You bring up a couple of good questions, Jerry. I don’t have easy answers, but I can offer a way of looking at the questions.
Is there a difference in education between the States and Canada? There is, to the extent that the two countries have discernible cultural differences. And of course they do, even though the U.S. administration’s position at UNESCO firmly opposes special consideration for national cultures.
What about primary and secondary education? My impression is that Canada has more uniformity of quality than the States. You’re less likely to find great disparities of funding between school districts in Canada.
Why should that be? Well, it may depend on your definition of “community.” In the States, if you live in a well-off neighbourhood, you can normally afford good schools. If you don’t, you can’t. Of course, you can always move, provided you can find something you can afford to buy or rent near the school of your choice.
Would vouchers make a difference? I don’t see how. Private schools would treat them as profit, which is only logical economics. And in California, at least, pupils can already attend any school within the district where they live.
Canada’s focus is much broader: it’s more in terms of individual provinces. And those provinces are huge in area: for example, Quebec is larger than Alaska, and Ontario is as large as western Europe. Does that make Canadian elementary and secondary-school students brighter than Americans? No, but it does give them a head start on those “south of the border.”
What about higher education? Do Canadian universities compare to those in the States? Well, sort of; but for a long time now, American universities have been the best-funded in the world. Whose can compare in number and size?
And the U.S. has always been committed to a democratic view of general education: if you can earn a university degree, then you deserve a chance to do so. Canada is much more slowly coming to terms with the realisation that its citizens expect the same, and it has become a sleeper political issue here.
Which is ironic, since the States have been shifting politically and culturally in the opposite direction since the 1980’s. Many people may not foresee the consequences, but they could afford an education in the 1950’s through the 1980’s that — all things being equal — their children and grandchildren cannot. How long before those who want vouchers for elementary schools begin to demand them for universities, as well?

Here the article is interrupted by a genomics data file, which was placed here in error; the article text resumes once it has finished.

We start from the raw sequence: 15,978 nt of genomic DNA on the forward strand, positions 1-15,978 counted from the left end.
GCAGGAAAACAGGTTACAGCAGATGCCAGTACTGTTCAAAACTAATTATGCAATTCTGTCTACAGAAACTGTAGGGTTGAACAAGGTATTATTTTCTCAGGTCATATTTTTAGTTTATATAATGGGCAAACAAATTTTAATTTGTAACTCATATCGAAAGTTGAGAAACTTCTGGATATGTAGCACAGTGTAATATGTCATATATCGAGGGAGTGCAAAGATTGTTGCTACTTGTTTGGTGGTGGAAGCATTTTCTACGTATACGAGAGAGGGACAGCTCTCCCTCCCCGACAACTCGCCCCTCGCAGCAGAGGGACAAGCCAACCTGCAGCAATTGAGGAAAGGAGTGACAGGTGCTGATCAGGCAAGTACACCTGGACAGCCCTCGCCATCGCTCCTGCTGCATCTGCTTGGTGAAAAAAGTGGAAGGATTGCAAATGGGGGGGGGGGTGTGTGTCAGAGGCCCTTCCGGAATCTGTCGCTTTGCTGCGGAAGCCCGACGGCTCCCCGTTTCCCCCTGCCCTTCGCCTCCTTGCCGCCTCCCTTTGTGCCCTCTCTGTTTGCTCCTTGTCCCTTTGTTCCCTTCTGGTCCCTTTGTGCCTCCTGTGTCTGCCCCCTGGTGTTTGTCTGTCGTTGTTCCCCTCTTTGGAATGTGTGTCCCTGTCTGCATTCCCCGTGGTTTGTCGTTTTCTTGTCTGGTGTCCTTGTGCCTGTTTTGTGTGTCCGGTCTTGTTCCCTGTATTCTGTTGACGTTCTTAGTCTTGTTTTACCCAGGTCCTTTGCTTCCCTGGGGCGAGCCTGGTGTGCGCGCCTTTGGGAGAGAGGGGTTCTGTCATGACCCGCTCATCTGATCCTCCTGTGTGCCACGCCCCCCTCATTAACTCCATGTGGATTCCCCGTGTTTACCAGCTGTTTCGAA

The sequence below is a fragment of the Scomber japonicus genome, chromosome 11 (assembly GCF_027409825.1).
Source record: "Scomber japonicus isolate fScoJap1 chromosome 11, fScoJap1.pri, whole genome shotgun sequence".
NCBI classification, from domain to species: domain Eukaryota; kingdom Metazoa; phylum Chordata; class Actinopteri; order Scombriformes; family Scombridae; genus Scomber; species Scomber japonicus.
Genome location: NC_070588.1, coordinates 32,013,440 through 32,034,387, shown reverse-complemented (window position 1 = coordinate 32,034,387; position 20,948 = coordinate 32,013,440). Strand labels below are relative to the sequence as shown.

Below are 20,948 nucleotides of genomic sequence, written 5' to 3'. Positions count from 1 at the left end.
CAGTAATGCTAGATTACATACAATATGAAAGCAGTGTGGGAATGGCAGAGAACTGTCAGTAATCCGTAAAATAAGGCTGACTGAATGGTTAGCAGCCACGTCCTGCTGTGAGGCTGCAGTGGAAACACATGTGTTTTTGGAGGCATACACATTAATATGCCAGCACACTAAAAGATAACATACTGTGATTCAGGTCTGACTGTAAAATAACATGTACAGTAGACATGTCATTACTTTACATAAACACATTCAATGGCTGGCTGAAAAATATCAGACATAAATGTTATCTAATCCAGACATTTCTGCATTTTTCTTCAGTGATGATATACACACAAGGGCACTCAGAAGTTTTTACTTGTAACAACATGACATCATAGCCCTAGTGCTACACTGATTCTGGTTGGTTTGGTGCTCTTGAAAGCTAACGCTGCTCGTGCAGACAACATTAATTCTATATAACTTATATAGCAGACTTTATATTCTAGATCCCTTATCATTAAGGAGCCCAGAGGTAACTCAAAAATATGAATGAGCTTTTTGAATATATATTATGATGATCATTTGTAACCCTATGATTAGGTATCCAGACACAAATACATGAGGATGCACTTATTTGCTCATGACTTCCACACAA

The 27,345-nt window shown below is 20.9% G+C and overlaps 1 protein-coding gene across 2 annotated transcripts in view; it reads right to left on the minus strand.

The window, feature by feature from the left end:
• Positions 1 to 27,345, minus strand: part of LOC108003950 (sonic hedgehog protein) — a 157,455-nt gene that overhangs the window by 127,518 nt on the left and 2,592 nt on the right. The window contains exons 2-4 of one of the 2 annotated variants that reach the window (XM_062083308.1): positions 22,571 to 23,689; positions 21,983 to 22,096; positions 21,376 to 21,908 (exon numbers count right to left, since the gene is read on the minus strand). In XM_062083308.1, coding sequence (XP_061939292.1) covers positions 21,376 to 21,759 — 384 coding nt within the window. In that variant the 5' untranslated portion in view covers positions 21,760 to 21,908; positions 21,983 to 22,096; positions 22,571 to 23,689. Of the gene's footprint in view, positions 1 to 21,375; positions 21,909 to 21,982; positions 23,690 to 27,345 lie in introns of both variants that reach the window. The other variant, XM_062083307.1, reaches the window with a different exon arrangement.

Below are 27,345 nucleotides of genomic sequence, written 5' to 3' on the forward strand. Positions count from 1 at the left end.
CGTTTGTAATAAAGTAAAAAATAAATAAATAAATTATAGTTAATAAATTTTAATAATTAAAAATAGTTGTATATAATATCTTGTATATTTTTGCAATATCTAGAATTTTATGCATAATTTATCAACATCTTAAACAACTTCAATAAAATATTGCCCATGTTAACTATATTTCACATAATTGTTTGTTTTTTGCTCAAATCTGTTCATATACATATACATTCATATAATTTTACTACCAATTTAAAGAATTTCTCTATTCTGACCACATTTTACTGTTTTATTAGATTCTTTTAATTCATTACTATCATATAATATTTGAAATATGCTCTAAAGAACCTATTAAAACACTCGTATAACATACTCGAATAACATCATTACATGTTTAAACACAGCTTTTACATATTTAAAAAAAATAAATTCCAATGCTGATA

In the end, do I see better-prepared students at the University of Guelph than I did at California State University, Sacramento? Of course. But I get the crème de la crème at Guelph. Students whose marks are in the 80’s rather than 90’s could also do well here, but there’s only so much room. Sacramento’s students came from the middle and lower-middle class. They could afford to come, even though three-fourths of them had to work part time.
All in all, both countries seem to be approaching the question of access to higher education from opposite directions. Canada has traditionally viewed universities as educating graduates for the professions. Now the questions are: Is that all there is to it? And: how can the students afford it? The U.S. has traditionally viewed universities as educating good citizens. Now the questions are: Is that a good idea, and can we afford it?
The second question ties in with the first, but I’ll leave it to you to make the connection: Is the Internet a gigantic “slush pile,” to pick up on Terry Pratchett’s idea?
Well, yes, it is. My response is: Is that good or bad? Look at it from the American viewpoint: cost. The Internet is remarkably inexpensive. In that way it’s a kind of Gutenberg revolution in literacy. Look at it from the Canadian viewpoint: quality. You’re not in a jewelry store any more; you’re in a diamond mine, where gems may be few and far between amid all the rubble... and among all the other gems.
The trade-offs were summarized long ago by the French Romantic poet Alfred de Vigny: “Equality is less pretty but more fair than inequality.” Which I would adapt in response to Terry Pratchett by asking a political and cultural question: Who do you want to make your choices for you?
I think Terry Pratchett’s outlook is quite humane: he wishes the rubble were diamonds. Alas, it is not. And I think he’d agree that we’ll all have to do as he did: pick our way through the rocks and discover — or create — our own gems.
Copyright © 2003 by Don Webb